Osmorhiza aristata is a herbaceous polycarpic perennial that grows primarily from Japan, through southern China, to the Himalayas. It is related closely to the central and eastern North American species O. claytonii and O. longistylis. Together, the distribution of the three species represents an example of the well-known Asian-North American pattern of disjunction. Requirements for dormancy-break and embryo growth were determined for seeds of O. aristata collected in Japan during summers 1998 and 1999. Embryos in fresh seeds were 0.48 mm long, and they had to grow to 9 mm before the radicle emerged from the mericarp. Embryo growth and germination occurred during cold stratification at 5 C, which was the optimum temperature for germination. A warm (30/15 C) stratification pretreatment was not required for seed germination at 5 C, and gibberellic acid (GA3) did not substitute for cold stratification. Thus, O. aristata seeds have deep complex morphophysiological dormancy (MPD). In contrast, seeds of O. claytonii and O. longistylis have nondeep complex MPD, i.e., they require warm followed by cold stratification to germinate and GA3 overcomes dormancy (Baskin & Baskin 1984, 1991). The type of MPD in seeds of O. aristata is identical to that in seeds of western North American populations of O. berteroi (chilensis) and O. occidentalis (Baskin et al. 1995). Although closely-related, Arcto-Tertiary relict congeners often exhibit high morphological similarity (stasis), the taxa may differ vastly in their physiological traits, such as seed dormancy.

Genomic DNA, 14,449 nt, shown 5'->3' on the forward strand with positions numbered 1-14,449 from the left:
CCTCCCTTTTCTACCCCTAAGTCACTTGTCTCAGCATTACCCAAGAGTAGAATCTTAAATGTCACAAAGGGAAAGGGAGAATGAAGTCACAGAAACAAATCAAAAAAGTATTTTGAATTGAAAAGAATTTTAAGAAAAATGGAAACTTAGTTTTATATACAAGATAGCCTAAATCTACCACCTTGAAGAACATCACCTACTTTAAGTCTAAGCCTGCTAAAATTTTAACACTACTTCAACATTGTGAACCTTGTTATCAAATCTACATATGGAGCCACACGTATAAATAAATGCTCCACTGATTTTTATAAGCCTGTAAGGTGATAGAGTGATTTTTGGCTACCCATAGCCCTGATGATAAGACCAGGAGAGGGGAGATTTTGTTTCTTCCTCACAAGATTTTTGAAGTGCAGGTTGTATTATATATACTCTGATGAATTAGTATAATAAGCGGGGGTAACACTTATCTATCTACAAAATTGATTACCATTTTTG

Key words: Apiaceae, Arcto-Tertiary, Japan, North America, Osmorhiza aristata, seed germination